Falkland Islands

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Falk·land Islands

 (fôk′lənd, fôlk′-) In Spanish Is·las Mal·vi·nas (ēs′läs mäl-vē′näs)
A group of islands in the southern Atlantic Ocean east of the Strait of Magellan. Controlled by Great Britain since the 1830s, the islands are also claimed by Argentina and were occupied briefly by Argentinian troops in 1982 before being reoccupied by British forces.

Falkland Islands

(ˈfɔːlklənd)
pl n
(Placename) a group of over 100 islands in the S Atlantic: a UK Overseas Territory; invaded by Argentina, who had long laid claim to the islands, on 2 April 1982; recaptured by a British expeditionary force on 14 June 1982. Chief town: Stanley. Pop: 3140 (2008 est). Area: about 12 200 sq km (4700 sq miles). Spanish name: Islas Malvinas

Falk′land Is′lands

(ˈfɔk lənd)
n.pl.
a group of islands in the S W Atlantic, E of Argentina, constituting a self-governing British colony. 2374; 4618 sq. mi. (11,961 sq. km). Cap.: Stanley. Spanish, Islas Malvinas.
ThesaurusAntonymsRelated WordsSynonymsLegend:
Noun1.Falkland Islands - a group of over 100 islands in the southern Atlantic off the coast of ArgentinaFalkland Islands - a group of over 100 islands in the southern Atlantic off the coast of Argentina; a British Crown Colony
Atlantic, Atlantic Ocean - the 2nd largest ocean; separates North and South America on the west from Europe and Africa on the east
Translations
Falklandinseln
Falklandinsaaret
îles FalklandMalouines
Falkland-szigetek
Falklandsøyene
FalklandyMalwiny
Falklandsöarna
Falkland Adaları

Falkland Islands

[ˈfɔːlkləndˌaɪləndz] Falklands [ˈfɔːlkləndz] NPL(Islas fpl) Malvinas fpl

Falkland Islands

, Falklands
plFalklandinseln pl

Falkland Islands

[ˈfɔːlkləndˌaɪləndz] Falklands [ˈfɔːlkləndz] npl the Falkland Islands or Falklandsle isole fpl Falkland, le isole Malvine
References in classic literature ?
When the last heights of the Falklands had disappeared from the horizon, the Nautilus sank to between twenty and twenty-five yards, and followed the American coast.
Towards evening it approached the Falkland group, the rough summits of which I recognised the following day.
He drifted away aimlessly in the direction of the shrubbery, with the part hanging open in his hand -- the most incapable of Falklands, and the most helpless of mankind.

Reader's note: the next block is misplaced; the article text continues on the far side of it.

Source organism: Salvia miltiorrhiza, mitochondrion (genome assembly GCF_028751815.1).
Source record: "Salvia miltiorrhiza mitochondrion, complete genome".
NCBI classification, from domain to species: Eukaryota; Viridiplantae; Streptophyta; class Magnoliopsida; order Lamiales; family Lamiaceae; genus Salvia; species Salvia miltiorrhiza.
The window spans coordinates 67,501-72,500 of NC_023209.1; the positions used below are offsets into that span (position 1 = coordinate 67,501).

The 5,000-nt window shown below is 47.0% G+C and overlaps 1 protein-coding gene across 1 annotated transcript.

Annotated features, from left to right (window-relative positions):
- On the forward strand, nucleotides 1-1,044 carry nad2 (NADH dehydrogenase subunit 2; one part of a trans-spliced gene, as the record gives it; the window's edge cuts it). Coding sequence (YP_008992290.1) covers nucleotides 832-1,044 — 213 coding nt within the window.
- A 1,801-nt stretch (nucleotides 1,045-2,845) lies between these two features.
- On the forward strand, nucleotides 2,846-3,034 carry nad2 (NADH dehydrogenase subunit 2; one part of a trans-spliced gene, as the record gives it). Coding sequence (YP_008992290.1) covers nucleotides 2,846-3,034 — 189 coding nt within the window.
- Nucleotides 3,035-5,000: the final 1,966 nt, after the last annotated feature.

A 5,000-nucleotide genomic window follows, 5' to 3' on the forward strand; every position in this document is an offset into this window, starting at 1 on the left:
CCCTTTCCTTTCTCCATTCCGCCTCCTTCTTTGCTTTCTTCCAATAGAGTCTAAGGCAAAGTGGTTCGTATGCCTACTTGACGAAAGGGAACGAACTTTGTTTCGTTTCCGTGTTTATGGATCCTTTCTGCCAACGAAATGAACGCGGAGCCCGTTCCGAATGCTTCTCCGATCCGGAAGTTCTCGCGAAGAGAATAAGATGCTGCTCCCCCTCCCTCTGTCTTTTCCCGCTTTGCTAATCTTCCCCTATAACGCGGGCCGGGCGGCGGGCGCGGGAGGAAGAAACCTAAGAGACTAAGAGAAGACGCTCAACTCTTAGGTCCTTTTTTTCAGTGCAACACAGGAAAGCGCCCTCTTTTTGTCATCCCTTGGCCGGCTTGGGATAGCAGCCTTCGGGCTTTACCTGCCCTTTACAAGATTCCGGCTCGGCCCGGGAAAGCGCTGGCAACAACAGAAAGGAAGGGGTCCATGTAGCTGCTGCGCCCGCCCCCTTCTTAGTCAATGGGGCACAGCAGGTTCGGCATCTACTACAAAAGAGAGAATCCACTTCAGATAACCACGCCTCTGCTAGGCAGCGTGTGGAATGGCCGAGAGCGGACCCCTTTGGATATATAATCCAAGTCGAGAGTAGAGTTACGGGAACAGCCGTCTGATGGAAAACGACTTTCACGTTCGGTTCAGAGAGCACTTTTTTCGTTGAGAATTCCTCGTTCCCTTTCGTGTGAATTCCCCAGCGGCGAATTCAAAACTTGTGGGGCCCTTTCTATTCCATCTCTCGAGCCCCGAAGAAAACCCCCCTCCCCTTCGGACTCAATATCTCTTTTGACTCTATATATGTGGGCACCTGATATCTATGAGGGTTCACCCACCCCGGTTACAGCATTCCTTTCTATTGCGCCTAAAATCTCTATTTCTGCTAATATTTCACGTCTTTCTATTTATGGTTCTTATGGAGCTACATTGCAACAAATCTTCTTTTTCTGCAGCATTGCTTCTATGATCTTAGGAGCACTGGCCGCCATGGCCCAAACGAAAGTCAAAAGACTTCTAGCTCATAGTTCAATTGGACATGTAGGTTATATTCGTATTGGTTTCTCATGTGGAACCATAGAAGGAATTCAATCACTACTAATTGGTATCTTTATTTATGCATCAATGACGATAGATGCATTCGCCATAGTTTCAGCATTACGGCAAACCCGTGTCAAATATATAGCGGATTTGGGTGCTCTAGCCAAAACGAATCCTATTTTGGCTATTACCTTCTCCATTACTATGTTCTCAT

If you will come here -- with papa's permission -- after tea, my views on the subject of Falkland will be at your disposal.
The next difficulty is to make Frank conceive the part of Falkland.
The clock on the mantel-piece pointed to half-past eleven before Lucy the resolute permitted Falkland the helpless to shut up his task-book for the night.
Accordingly, when Frank presented himself at Combe-Raven on the eventful morning, there stood Miss Garth, prepared -- in the interpolated character of Argus -- to accompany Lucy and Falkland to the scene of trial.
The rat and mouse cannot be considered as domestic animals, but they have been transported by man to many parts of the world, and now have a far wider range than any other rodent, living free under the cold climate of Faroe in the north and of the Falklands in the south, and on many islands in the torrid zones.
The Beagle was at the Falklands only during the summer, but the officers of the Adventure, who were there in the winter, mention many extraordinary instances of the boldness and rapacity of these birds.
Differently from the Polyborus Brasiliensis and Chimango, it has found its way to the Falkland Islands.
In total more than 1,840 Falklands heroes have sought assistance from Combat Stress, which is treating them at a rate of three a week.
Daniel Filmus, Buenos Aires' minister for the Malvinas, as it refers to the Falklands, was quoted as saying: "The new exploration efforts to try to find hydrocarbons in the area carry a huge environmental risk.